THE CENTURIES OF SANTA FE, by Paul Horgan (Macmillan, 21s.).
THE trail of Santa Fe is every whit as romantic as the road to Mandalay. Englishmen are inclined to think of America as having little history, certainly till comparatively recent times. Paul Horgan is one of those-they become every day more numerous --who correct this misconception. A novelist and an historian, he has studied deeply New Mexico and the Rio Grande. His "Great River " won the 1955 Pulitzer Prize, and just before Christmas was published his enchanting "The Saintmaker's Christmas Eve."
In this latest work he shows us the capital of New Mexico, the City of Holy Faith, through the eyes of characters who lived there in the years from 1620, when the Spaniards pushed northward into this land of the sun and the Pueblo Indians, till its absorption into the United States in 1846. With a prologue he takes us even further back, in to the IS centuries of Indian occupation: and with an epilogue forward to our own time, when the region became the secret laboratories where the atom bomb was perfected . . . if that is the word! The Indians believe that it will become theirs again someday, even if they wait a thousand years; could it be when white men have blown themselves off its face?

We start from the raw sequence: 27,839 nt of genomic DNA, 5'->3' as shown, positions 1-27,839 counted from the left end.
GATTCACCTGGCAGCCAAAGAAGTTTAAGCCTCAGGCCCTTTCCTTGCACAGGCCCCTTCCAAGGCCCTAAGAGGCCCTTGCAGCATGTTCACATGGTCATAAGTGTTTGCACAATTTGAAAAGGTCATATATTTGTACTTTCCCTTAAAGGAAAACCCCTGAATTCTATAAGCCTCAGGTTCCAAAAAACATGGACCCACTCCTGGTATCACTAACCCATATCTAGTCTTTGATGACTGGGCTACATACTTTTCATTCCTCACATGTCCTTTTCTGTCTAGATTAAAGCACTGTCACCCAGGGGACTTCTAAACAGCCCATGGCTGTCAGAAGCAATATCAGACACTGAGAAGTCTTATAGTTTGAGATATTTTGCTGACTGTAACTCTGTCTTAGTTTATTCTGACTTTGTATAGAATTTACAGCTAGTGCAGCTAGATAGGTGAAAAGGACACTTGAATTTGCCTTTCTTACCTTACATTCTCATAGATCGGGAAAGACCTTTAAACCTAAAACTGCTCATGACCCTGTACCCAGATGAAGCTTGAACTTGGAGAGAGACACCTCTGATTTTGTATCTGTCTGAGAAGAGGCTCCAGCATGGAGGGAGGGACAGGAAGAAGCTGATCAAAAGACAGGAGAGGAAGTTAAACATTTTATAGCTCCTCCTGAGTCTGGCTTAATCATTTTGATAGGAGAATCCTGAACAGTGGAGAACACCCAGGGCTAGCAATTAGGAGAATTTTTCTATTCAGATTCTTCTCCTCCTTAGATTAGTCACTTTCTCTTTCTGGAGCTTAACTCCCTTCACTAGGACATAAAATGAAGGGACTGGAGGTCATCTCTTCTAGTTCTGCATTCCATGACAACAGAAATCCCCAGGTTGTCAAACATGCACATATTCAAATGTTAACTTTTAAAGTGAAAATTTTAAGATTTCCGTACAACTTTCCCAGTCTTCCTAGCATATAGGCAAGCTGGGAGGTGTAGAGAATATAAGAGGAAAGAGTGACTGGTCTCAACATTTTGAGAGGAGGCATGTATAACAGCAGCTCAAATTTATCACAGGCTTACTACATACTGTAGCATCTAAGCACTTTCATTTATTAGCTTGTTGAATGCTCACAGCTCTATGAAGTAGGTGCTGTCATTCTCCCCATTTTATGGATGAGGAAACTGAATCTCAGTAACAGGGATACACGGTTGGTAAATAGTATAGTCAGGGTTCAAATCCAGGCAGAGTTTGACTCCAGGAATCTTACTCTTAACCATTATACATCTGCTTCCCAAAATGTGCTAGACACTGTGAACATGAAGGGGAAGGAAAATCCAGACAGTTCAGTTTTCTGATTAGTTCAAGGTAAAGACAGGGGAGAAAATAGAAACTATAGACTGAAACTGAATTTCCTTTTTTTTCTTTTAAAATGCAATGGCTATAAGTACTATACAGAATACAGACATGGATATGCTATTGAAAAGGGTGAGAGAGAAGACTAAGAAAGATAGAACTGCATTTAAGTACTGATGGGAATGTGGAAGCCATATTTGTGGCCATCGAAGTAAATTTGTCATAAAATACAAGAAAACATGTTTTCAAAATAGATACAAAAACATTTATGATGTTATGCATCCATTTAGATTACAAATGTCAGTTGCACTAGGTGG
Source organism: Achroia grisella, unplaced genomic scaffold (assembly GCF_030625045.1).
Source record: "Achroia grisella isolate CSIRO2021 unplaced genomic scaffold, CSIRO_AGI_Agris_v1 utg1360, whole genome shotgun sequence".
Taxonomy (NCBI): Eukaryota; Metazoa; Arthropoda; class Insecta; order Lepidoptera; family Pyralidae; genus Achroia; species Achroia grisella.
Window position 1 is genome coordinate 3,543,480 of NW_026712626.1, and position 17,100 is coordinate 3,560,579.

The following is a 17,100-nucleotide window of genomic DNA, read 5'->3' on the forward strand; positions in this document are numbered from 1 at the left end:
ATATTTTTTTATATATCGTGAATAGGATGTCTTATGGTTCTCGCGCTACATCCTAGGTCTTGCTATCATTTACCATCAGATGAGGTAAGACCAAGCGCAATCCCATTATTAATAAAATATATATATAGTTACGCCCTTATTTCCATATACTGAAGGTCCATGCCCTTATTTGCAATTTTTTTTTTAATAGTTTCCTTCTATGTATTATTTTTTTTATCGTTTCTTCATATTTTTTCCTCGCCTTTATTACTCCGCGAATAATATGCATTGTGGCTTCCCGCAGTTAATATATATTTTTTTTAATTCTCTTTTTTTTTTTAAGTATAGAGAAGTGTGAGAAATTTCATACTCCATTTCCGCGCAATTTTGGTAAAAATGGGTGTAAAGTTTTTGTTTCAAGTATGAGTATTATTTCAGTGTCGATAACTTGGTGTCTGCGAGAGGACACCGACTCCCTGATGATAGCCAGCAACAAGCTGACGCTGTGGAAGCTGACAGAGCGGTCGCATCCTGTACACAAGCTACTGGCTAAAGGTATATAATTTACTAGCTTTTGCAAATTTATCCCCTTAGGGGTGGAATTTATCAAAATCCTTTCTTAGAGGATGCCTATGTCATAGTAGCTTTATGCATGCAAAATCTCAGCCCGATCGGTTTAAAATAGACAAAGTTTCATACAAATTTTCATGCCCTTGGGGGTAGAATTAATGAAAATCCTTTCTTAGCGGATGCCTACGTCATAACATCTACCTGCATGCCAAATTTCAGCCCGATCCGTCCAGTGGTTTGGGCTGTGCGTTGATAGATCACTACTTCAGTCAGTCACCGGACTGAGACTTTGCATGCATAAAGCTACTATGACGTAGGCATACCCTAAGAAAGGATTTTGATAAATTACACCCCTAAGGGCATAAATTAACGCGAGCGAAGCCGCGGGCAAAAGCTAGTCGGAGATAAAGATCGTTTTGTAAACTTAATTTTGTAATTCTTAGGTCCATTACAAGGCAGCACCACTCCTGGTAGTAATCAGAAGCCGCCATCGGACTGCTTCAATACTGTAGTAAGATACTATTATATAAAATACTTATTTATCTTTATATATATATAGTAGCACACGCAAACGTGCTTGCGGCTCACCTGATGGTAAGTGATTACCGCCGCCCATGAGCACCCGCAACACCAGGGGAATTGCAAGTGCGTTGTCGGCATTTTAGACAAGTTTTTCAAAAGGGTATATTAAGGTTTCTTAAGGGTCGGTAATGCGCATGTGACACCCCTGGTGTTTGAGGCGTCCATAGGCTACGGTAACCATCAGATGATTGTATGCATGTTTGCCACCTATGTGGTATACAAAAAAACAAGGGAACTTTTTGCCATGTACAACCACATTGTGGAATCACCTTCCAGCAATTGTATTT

One of Horgan's Santa Ee characters is the 17th century Spanish Father President of the Franciscans who as a young missionary fought to save the Indians from
their exploiters. He is seen again, after 30 years' hard outpost work, once more the scholar at his desk, re-experiencing " the exhilarating faculty of ripping across a page with his glance and grasping everything written there." That is writing; such bringing of perceptive imagination to the facts of history makes Paul Horgan's alchemy-a transmutation, jf not into gold, at least into New Mexican silver. F.D.